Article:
WASHINGTON — The continued flow of refugees out of Indochina exemplifies many of the problems faced by the United States and other international donors.
Thailand, for example, has provided temporary shelter for nearly a million Indochinese refugees in the last 13 years. But as the influx continues and the United States and other countries accept fewer refugees for resettlement, Thai attitudes have hardened.
United Nations officials estimate that up to 200 Vietnamese died earlier this year when the Thai government rammed and pushed off refugee boats trying to enter southeastern Thailand.
Subsequent protests from Washington and others prevailed upon the Thai government to alter initial methods and care for those in dire need. Some refugee boats, however, are still being turned away.
The Thais are concerned that they "not become the dumping ground for all the refugees in the region," said Rep. Stephen Solarz (D-N.Y.), chairman of the House Foreign Affairs subcommittee on East Asia.
"The key is to make it clear to the Thais that if they maintain the principle of 'first asylum,' we will continue to take off (Vietnamese refugees for resettlement)," he said.
Thais have not disavowed their policy of granting "first asylum" or temporary refuge, U.S. officials say. But Thai public opinion and many in the government see the issue as a national security problem and are feeling besieged by a surge in refugees and border hostilities.
In 1987, Vietnamese refugee boat arrivals tripled to nearly 12,000. The problem came to a head in January after three months of arrivals, totaling almost 6,000.
Many in Thailand see the new arrivals as "economic migrants" who will not qualify for resettlement elsewhere. Some see the flow as a deliberate Vietnamese bid to undermine Thai security.
The Thais are also worried about the influx of thousands of new Hmong refugees from Laos, adding to the 40,000 they already shelter, U.S. officials say.
Overall, more than 400,000 refugees and displaced people remain in Thailand, including 280,000 Khmer on the Thai-Cambodian border. Many of these have little chance of returning to their homes or being resettled soon. Many of the recognized refugees have been awaiting resettlement in third countries for several years.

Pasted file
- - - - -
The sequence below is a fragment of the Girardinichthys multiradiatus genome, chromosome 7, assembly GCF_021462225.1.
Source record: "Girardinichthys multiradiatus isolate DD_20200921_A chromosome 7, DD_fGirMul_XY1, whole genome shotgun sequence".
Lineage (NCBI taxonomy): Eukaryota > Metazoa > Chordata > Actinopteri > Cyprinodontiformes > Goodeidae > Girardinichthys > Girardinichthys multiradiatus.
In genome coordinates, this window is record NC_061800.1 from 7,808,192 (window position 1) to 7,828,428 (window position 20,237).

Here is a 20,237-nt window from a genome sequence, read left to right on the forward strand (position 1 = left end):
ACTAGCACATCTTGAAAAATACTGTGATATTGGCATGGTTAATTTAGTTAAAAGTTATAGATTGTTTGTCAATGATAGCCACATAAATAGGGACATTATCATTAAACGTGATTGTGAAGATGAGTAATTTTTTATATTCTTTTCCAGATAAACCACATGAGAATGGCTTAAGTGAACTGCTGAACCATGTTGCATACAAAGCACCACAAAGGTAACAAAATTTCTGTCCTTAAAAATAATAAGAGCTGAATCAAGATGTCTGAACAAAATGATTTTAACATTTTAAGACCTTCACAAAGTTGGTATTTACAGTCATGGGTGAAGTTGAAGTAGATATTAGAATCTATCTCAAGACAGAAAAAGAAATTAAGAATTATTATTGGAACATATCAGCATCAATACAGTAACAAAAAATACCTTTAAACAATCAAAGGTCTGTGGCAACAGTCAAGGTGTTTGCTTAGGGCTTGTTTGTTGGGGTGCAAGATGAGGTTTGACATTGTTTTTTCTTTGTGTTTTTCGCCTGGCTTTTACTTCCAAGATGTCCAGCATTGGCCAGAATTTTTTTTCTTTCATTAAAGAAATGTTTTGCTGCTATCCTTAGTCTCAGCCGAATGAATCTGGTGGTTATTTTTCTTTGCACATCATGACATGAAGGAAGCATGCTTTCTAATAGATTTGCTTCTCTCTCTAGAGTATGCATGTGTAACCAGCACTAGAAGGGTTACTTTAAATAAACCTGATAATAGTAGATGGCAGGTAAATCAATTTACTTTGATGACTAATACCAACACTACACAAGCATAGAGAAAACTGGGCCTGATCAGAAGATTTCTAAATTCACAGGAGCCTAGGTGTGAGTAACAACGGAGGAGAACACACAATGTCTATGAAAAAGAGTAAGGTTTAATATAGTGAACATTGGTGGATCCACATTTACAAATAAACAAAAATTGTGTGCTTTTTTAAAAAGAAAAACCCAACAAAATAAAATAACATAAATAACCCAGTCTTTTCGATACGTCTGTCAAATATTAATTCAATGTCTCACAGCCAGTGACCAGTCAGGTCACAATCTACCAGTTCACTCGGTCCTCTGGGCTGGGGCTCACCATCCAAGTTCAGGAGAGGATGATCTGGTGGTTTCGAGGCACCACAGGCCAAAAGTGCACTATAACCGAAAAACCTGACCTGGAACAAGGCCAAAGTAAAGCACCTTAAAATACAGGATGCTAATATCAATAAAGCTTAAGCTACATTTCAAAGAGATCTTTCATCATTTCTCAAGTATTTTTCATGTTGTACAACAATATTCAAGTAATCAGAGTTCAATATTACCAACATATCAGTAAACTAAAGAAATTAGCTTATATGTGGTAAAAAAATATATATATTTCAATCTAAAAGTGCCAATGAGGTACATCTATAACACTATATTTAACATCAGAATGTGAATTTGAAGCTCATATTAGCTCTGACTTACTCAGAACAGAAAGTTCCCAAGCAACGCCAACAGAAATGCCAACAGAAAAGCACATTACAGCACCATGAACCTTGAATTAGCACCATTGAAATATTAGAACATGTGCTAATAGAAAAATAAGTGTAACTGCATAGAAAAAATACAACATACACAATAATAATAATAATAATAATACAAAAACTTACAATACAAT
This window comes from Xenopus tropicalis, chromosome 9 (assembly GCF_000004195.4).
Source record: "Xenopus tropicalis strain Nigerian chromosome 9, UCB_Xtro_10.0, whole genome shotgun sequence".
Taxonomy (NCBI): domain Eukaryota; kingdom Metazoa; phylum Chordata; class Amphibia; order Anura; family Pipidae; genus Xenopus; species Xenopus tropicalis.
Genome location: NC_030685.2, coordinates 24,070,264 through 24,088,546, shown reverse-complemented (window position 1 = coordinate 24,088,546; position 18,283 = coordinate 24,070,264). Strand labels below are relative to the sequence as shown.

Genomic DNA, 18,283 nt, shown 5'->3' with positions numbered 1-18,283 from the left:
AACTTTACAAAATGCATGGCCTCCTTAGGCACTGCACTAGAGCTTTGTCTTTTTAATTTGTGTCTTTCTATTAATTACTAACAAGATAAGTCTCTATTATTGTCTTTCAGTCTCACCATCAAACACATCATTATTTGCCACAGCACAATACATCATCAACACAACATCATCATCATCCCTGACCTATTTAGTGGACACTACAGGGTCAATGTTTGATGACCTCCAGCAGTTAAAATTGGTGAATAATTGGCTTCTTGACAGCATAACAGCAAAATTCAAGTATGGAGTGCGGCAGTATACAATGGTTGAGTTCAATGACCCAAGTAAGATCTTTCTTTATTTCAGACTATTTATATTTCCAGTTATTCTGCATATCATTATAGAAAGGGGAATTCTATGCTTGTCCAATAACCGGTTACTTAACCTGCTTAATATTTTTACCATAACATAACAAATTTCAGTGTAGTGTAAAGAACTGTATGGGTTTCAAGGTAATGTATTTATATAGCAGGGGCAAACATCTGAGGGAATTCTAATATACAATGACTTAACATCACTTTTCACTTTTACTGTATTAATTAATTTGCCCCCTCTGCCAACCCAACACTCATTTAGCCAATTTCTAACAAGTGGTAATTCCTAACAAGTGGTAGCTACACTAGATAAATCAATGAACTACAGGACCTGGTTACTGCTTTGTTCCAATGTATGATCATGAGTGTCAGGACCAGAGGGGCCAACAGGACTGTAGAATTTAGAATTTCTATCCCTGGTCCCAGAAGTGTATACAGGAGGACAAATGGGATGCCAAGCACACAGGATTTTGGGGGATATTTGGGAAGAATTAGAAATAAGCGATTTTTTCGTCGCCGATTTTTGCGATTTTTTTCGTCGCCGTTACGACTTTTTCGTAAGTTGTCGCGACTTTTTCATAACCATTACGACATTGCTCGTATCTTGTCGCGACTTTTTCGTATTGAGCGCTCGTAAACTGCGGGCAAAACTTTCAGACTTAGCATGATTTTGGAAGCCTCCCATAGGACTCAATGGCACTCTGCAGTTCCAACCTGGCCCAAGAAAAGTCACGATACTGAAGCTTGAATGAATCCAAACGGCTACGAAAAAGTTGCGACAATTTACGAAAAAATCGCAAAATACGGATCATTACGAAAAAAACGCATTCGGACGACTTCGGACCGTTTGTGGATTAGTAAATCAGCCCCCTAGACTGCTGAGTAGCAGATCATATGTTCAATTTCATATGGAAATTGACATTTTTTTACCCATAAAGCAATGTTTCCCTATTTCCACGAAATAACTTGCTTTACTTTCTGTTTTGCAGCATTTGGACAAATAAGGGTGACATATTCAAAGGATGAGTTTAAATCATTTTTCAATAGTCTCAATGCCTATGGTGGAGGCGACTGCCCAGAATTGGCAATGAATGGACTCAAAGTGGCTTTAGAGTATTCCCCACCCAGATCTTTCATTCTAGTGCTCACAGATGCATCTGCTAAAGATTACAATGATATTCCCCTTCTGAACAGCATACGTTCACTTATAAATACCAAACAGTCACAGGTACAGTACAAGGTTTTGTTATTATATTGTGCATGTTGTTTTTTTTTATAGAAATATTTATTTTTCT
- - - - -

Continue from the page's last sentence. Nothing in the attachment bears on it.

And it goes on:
Countries such as Thailand, Malaysia and the Philippines shelter refugees on the assumption that other countries will take them for permanent resettlement. However, willingness to resettle Indochinese refugees has declined significantly in the United States and other Western countries, according to Roger Winter, director of the U.S. Committee for Refugees.
U.S. resettlement is less than one-quarter of 1980 levels. Last year, for the first time since 1980, resettlement departures from Thailand did not keep up with arrivals. The fiscal 1989 U.S. budget portends further decline: just 23,500 refugees from all of Southeast Asia--the number the United States will accept this year from Thailand alone.
"The root cause of the continued Indochinese refugee outflow (is) policies of the government of Vietnam," William Brown, U.S. ambassador to Thailand, recently told Congress.
A sophisticated network of smuggling Vietnamese through Cambodia, then by boat to Thailand, "could only take place with official tolerance, if not official approval," he said.
The best solution, U.S. officials say, would be for the Vietnamese government to establish an equitable, orderly departure program for all wishing to emigrate. Hanoi has become more cooperative in allowing outflow to the United States, but it still refuses to cooperate in letting go many of those Washington considers top priority and in limiting overall numbers.